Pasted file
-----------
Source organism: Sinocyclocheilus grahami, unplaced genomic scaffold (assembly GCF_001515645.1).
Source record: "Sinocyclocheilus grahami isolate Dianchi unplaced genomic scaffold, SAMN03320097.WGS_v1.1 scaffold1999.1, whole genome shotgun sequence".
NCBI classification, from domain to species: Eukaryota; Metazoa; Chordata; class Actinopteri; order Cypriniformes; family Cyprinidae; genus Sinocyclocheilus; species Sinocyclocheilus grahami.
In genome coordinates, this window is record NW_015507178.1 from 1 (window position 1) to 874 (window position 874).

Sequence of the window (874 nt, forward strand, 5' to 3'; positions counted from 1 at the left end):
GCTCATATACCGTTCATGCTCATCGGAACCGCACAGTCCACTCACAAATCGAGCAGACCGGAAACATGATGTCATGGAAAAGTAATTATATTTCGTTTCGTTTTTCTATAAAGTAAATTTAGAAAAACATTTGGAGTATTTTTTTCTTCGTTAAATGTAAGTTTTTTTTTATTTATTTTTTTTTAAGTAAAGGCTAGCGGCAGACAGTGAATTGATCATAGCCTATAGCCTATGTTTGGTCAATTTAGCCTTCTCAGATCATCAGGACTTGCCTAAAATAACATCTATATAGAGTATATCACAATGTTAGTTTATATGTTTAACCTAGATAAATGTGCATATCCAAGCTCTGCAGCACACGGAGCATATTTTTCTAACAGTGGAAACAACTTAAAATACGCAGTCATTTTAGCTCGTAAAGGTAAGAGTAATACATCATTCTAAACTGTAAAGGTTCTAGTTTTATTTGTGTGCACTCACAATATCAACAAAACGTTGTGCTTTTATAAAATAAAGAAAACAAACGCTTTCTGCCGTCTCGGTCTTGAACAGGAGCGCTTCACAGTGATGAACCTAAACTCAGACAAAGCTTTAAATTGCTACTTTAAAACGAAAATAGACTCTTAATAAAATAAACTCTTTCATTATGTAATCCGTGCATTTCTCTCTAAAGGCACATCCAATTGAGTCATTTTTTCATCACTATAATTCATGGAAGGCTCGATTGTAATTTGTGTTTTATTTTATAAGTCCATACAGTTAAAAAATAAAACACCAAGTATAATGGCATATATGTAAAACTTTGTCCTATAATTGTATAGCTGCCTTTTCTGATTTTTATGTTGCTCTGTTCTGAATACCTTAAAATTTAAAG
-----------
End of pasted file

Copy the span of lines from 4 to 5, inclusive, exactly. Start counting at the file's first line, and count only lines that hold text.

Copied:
In genome coordinates, this window is record NW_015507178.1 from 1 (window position 1) to 874 (window position 874).

Sequence of the window (874 nt, forward strand, 5' to 3'; positions counted from 1 at the left end):